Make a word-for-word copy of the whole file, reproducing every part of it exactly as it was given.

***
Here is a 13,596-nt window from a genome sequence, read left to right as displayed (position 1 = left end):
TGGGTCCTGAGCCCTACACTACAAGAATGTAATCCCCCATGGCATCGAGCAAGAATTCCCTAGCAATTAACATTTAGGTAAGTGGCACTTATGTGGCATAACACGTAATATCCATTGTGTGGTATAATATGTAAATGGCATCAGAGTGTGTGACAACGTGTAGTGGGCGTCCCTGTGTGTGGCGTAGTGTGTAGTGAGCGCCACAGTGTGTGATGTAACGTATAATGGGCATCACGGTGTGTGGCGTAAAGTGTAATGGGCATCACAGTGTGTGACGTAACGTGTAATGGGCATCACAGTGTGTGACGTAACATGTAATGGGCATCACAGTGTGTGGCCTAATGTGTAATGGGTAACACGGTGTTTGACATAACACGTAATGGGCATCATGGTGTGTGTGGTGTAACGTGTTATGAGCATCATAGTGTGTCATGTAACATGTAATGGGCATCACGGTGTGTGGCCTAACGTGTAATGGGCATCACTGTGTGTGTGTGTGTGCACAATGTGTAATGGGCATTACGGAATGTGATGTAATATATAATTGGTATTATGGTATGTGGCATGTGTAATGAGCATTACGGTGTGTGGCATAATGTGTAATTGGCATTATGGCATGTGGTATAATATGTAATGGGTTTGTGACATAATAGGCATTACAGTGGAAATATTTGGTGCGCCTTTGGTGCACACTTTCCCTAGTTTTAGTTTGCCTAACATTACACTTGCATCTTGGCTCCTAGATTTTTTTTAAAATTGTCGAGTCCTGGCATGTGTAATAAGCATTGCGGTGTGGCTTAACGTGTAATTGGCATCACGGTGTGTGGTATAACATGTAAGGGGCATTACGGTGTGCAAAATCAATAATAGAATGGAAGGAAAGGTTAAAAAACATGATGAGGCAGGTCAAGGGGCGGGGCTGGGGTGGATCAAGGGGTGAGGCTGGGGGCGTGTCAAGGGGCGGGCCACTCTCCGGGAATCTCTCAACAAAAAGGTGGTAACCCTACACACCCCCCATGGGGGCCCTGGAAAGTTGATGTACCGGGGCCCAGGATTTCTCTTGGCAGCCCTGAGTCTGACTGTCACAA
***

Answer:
Here is a 13,596-nt window from a genome sequence, read left to right as displayed (position 1 = left end):
TGGGTCCTGAGCCCTACACTACAAGAATGTAATCCCCCATGGCATCGAGCAAGAATTCCCTAGCAATTAACATTTAGGTAAGTGGCACTTATGTGGCATAACACGTAATATCCATTGTGTGGTATAATATGTAAATGGCATCAGAGTGTGTGACAACGTGTAGTGGGCGTCCCTGTGTGTGGCGTAGTGTGTAGTGAGCGCCACAGTGTGTGATGTAACGTATAATGGGCATCACGGTGTGTGGCGTAAAGTGTAATGGGCATCACAGTGTGTGACGTAACGTGTAATGGGCATCACAGTGTGTGACGTAACATGTAATGGGCATCACAGTGTGTGGCCTAATGTGTAATGGGTAACACGGTGTTTGACATAACACGTAATGGGCATCATGGTGTGTGTGGTGTAACGTGTTATGAGCATCATAGTGTGTCATGTAACATGTAATGGGCATCACGGTGTGTGGCCTAACGTGTAATGGGCATCACTGTGTGTGTGTGTGTGCACAATGTGTAATGGGCATTACGGAATGTGATGTAATATATAATTGGTATTATGGTATGTGGCATGTGTAATGAGCATTACGGTGTGTGGCATAATGTGTAATTGGCATTATGGCATGTGGTATAATATGTAATGGGTTTGTGACATAATAGGCATTACAGTGGAAATATTTGGTGCGCCTTTGGTGCACACTTTCCCTAGTTTTAGTTTGCCTAACATTACACTTGCATCTTGGCTCCTAGATTTTTTTTAAAATTGTCGAGTCCTGGCATGTGTAATAAGCATTGCGGTGTGGCTTAACGTGTAATTGGCATCACGGTGTGTGGTATAACATGTAAGGGGCATTACGGTGTGCAAAATCAATAATAGAATGGAAGGAAAGGTTAAAAAACATGATGAGGCAGGTCAAGGGGCGGGGCTGGGGTGGATCAAGGGGTGAGGCTGGGGGCGTGTCAAGGGGCGGGCCACTCTCCGGGAATCTCTCAACAAAAAGGTGGTAACCCTACACACCCCCCATGGGGGCCCTGGAAAGTTGATGTACCGGGGCCCAGGATTTCTCTTGGCAGCCCTGAGTCTGACTGTCACAA